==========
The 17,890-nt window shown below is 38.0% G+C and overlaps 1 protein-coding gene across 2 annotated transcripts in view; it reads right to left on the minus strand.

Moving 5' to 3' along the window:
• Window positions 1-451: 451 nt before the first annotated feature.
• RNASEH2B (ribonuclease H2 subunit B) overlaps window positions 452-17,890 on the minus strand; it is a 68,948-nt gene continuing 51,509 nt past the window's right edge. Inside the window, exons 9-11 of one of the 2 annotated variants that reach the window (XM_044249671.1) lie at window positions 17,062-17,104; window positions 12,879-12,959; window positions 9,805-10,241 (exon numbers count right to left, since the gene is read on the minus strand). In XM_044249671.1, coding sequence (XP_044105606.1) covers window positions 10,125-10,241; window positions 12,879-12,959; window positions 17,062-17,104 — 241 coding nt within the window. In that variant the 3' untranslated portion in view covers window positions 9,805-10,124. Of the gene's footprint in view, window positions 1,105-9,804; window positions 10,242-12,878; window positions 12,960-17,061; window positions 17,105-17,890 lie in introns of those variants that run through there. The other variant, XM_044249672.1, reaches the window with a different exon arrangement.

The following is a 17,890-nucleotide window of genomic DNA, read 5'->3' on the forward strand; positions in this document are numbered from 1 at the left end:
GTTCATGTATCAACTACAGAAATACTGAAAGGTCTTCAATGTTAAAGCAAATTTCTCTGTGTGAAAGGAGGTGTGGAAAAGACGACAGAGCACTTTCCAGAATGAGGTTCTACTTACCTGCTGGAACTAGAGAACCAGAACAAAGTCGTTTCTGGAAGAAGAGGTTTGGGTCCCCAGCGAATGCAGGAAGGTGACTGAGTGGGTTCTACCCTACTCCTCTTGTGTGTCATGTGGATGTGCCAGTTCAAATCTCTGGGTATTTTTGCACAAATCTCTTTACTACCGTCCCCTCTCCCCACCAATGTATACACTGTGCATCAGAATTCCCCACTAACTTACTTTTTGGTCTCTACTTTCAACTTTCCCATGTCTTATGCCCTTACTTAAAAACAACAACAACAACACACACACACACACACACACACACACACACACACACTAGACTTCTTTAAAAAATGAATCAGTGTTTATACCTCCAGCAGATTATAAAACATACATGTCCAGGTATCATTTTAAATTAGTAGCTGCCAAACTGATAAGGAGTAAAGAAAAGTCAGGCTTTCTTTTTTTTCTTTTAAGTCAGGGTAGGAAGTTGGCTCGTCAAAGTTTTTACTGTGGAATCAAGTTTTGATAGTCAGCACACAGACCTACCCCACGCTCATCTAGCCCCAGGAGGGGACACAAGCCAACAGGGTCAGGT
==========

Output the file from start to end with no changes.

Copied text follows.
The 17,890-nt window shown below is 38.0% G+C and overlaps 1 protein-coding gene across 2 annotated transcripts in view; it reads right to left on the minus strand.

Moving 5' to 3' along the window:
• Window positions 1-451: 451 nt before the first annotated feature.
• RNASEH2B (ribonuclease H2 subunit B) overlaps window positions 452-17,890 on the minus strand; it is a 68,948-nt gene continuing 51,509 nt past the window's right edge. Inside the window, exons 9-11 of one of the 2 annotated variants that reach the window (XM_044249671.1) lie at window positions 17,062-17,104; window positions 12,879-12,959; window positions 9,805-10,241 (exon numbers count right to left, since the gene is read on the minus strand). In XM_044249671.1, coding sequence (XP_044105606.1) covers window positions 10,125-10,241; window positions 12,879-12,959; window positions 17,062-17,104 — 241 coding nt within the window. In that variant the 3' untranslated portion in view covers window positions 9,805-10,124. Of the gene's footprint in view, window positions 1,105-9,804; window positions 10,242-12,878; window positions 12,960-17,061; window positions 17,105-17,890 lie in introns of those variants that run through there. The other variant, XM_044249672.1, reaches the window with a different exon arrangement.

The following is a 17,890-nucleotide window of genomic DNA, read 5'->3' on the forward strand; positions in this document are numbered from 1 at the left end:
GTTCATGTATCAACTACAGAAATACTGAAAGGTCTTCAATGTTAAAGCAAATTTCTCTGTGTGAAAGGAGGTGTGGAAAAGACGACAGAGCACTTTCCAGAATGAGGTTCTACTTACCTGCTGGAACTAGAGAACCAGAACAAAGTCGTTTCTGGAAGAAGAGGTTTGGGTCCCCAGCGAATGCAGGAAGGTGACTGAGTGGGTTCTACCCTACTCCTCTTGTGTGTCATGTGGATGTGCCAGTTCAAATCTCTGGGTATTTTTGCACAAATCTCTTTACTACCGTCCCCTCTCCCCACCAATGTATACACTGTGCATCAGAATTCCCCACTAACTTACTTTTTGGTCTCTACTTTCAACTTTCCCATGTCTTATGCCCTTACTTAAAAACAACAACAACAACACACACACACACACACACACACACACACACACACACTAGACTTCTTTAAAAAATGAATCAGTGTTTATACCTCCAGCAGATTATAAAACATACATGTCCAGGTATCATTTTAAATTAGTAGCTGCCAAACTGATAAGGAGTAAAGAAAAGTCAGGCTTTCTTTTTTTTCTTTTAAGTCAGGGTAGGAAGTTGGCTCGTCAAAGTTTTTACTGTGGAATCAAGTTTTGATAGTCAGCACACAGACCTACCCCACGCTCATCTAGCCCCAGGAGGGGACACAAGCCAACAGGGTCAGGT